(Ir)religion and Irrationality
The development of science over the past few centuries provided a strong rival to religion for the first purpose, an explanation that not only covered the same territory but came with much stronger evidence for its truth. One might hear stories about occasional miracles at Lourdes or elsewhere, but one directly observed the miracles of science every time an electric light was turned on or an illness cured.
Science did not, however, provide an alternative for the second function. People responded, I think, in one of two ways. One was to retain a serious belief in the religion and reject those parts of modern science that they found inconsistent with it—in its more extreme form, the fundamentalist option. The other was to give up serious belief in the religion and adopt some substitute: Environmentalism, Liberal politics, Marxism (as in "liberation theology"), Objectivism, New Age superstitions.
Two recent events started me again thinking about this situation. One was a conversation with a college freshman very upset to discover that the church she was now attending blended environmentalism, which she does not believe in, with Christianity, which she does believe in. The other was a recent piece in the Wall Street Journal offering quite striking evidence, from polling data, that religious people are less superstitious, less given to a variety of what most of us would regard as irrational beliefs, than non-religious people.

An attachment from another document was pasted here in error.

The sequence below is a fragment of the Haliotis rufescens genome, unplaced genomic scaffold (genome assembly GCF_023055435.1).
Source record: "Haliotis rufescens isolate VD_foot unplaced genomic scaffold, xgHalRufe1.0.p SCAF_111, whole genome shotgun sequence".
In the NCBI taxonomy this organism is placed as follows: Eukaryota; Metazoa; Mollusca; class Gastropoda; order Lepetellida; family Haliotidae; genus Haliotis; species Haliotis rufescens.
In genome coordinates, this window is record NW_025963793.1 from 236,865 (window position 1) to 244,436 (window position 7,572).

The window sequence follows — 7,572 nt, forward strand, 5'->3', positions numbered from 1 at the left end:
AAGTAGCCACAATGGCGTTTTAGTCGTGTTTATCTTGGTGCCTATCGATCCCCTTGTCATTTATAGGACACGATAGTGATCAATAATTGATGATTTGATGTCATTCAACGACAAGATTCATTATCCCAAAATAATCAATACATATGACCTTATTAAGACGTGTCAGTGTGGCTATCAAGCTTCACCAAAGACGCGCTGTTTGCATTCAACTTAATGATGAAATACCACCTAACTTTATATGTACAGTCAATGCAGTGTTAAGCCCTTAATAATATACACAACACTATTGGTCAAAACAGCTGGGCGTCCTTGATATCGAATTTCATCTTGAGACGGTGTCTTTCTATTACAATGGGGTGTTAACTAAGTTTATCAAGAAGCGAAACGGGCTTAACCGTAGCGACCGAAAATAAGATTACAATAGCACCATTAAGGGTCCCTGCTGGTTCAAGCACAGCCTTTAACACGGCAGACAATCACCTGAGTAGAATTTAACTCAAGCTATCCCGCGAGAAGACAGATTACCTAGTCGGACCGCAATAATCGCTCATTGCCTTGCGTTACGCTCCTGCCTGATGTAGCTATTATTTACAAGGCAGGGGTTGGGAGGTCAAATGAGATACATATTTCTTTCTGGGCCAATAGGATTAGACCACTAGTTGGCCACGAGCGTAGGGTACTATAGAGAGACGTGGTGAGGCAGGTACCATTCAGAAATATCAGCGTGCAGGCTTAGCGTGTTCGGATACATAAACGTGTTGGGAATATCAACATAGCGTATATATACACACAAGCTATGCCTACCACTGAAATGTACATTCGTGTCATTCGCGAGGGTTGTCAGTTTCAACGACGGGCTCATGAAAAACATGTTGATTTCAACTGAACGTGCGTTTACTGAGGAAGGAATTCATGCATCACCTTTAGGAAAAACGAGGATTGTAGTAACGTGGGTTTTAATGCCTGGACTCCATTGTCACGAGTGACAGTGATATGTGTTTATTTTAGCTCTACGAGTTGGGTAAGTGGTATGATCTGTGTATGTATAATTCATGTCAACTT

The effect is not small.
The Gallup Organization, under contract to Baylor's Institute for Studies of Religion, asked American adults a series of questions to gauge credulity. Do dreams foretell the future? Did ancient advanced civilizations such as Atlantis exist? Can places be haunted? Is it possible to communicate with the dead? Will creatures like Bigfoot and the Loch Ness Monster someday be discovered by science?
The answers were added up to create an index of belief in occult and the paranormal. While 31% of people who never worship expressed strong belief in these things, only 8% of people who attend a house of worship more than once a week did.
Which gets us back to a recent blog post and associated discussion—on whether the fact that people were religious was a reason to expect them to behave in irrational ways, hence a reason not to want a religious person as President. Judging by at least the evidence in the article, it's the other way round. It is the non-religious President we should be worried about—because who knows what he believes instead. He might convert a two foot rise in sea level to a hundred foot rise out of pure faith in an avenging Gaea.
Fortunately, he isn't running this time.